HURLEY - The Wisconsin Department of Natural Resources announced Friday that Gogebic Taconite has closed public land surrounding roads at the proposed iron mine site near Upson, Wis.
The closure involves a 600-foot strip of land on each side of private roads running through the site.
G-Tac spokesman Bob Seitz, said, "It's kind of a relief for our folks, to create a safe work site. It's hard enough being in 17 degrees below zero weather, and working with dangerous equipment. It's nice not having to worry about criminal activity, too."
Gov. Scott Walker signed a law in December allowing G-Tac to close restricted zones from public use.
Roads on the site were already in existence, according to Seitz, with only a small portion of road being put in during bulk sampling.
"The purpose of that is to avoid the wetter areas of existing roads," Seitz said. "The vast majority of the roads are existing logging roads or existing railroad right-aways from mines that existed a century ago."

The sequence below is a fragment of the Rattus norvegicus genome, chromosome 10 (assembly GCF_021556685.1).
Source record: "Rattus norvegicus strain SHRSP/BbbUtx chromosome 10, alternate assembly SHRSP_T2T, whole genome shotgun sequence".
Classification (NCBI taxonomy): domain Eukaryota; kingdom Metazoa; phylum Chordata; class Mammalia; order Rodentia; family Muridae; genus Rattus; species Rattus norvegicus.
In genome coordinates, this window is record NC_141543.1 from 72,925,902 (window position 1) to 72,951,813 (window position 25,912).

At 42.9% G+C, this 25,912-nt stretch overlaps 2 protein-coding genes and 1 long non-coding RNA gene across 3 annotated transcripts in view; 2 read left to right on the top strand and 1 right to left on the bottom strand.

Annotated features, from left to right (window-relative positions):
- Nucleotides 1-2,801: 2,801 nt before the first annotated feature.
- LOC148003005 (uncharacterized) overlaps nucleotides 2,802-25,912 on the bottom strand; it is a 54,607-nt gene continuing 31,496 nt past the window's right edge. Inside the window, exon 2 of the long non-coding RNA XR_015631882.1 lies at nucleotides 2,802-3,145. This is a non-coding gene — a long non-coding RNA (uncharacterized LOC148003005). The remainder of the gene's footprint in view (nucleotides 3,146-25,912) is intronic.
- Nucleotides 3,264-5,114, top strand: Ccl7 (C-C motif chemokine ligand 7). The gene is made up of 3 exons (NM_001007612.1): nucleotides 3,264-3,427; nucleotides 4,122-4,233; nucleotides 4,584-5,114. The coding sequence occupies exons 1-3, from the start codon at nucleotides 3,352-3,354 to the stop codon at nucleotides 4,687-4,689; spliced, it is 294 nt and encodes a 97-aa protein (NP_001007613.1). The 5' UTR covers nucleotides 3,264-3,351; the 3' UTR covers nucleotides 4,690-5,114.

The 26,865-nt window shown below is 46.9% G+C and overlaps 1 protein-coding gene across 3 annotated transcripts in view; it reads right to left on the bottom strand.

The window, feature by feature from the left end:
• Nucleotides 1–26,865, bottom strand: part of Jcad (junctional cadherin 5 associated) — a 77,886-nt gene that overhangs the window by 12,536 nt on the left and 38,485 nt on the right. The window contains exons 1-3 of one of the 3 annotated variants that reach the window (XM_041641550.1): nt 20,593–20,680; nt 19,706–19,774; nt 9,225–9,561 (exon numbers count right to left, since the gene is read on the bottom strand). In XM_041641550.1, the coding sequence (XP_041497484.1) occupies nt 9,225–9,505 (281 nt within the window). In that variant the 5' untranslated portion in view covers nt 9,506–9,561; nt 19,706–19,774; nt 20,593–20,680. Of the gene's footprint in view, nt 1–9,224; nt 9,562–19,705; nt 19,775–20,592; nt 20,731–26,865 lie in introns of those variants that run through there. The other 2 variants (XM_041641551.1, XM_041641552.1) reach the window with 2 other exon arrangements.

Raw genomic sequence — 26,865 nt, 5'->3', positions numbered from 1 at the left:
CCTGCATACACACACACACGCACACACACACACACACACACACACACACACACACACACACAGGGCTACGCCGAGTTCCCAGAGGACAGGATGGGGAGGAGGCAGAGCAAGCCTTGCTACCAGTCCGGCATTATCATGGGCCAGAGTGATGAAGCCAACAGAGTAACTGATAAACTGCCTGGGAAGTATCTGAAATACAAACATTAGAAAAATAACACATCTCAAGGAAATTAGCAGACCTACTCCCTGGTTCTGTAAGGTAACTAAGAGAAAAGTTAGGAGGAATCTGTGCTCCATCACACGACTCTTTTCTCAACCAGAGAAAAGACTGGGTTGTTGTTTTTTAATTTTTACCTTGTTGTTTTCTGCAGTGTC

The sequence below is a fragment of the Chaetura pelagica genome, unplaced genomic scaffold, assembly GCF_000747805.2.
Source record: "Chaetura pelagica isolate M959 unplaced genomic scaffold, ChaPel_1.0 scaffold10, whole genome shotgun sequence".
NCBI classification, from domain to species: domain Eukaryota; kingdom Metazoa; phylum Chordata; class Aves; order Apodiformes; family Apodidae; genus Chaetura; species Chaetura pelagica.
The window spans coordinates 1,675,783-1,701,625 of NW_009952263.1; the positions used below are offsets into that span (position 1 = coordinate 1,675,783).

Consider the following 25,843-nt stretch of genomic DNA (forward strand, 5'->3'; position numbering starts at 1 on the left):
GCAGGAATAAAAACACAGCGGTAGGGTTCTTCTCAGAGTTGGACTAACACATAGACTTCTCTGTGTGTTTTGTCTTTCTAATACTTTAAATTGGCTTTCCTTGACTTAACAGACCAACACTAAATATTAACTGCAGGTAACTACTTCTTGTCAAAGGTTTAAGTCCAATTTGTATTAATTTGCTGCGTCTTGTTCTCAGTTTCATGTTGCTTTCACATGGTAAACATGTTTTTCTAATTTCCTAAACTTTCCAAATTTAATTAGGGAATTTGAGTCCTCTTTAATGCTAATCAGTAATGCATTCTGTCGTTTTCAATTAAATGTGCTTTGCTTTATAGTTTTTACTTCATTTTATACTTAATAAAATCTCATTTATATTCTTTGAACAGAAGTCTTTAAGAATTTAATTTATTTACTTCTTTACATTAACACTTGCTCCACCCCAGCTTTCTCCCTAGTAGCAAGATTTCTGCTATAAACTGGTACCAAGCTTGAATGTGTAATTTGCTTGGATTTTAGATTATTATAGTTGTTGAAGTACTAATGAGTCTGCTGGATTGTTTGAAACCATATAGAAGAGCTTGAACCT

Currently, the company is beginning the process of drilling for core samples. The process should start "very soon," Seitz said. As for how long G-Tac will drill, it all depends on Mother Nature.
"We were there for three to four weeks for eight holes during the summer," Seitz said. "Weather can be a challenge, but we figure we'll be there for four to five weeks."
On Thursday, the company will attend a public hearing through the Iron County Comprehensive Planning/Land and Zoning Committee regarding a conditional use permit for the company to begin bulk sampling. It is at 5:30 p.m. in the main board room at the Iron County Courthouse at Hurley.
"We feel pretty good," Seitz said. "Committee members have taken active roles with this, and they have been out to there to see what we would do. I think that will help. As people go up there, and see what things are happening, it shows that what we are asking is very reasonable."
At the state level, G-Tac was told by the WDNR is is required to submit applications for a stormwater permit, air exempt permit and a final permit for cutting timber on or near the site.
If all three permit applications are accepted by the DNR, and the conditional use permit is granted at the county level, the company can begin bulk sampling.
According to Seitz, the DNR has requested more work on the stormwater permit.
"We'll be meeting with the DNR later this week, and it will be good to have face-to-face discussions to move things along," Seitz said. "We keep moving forward."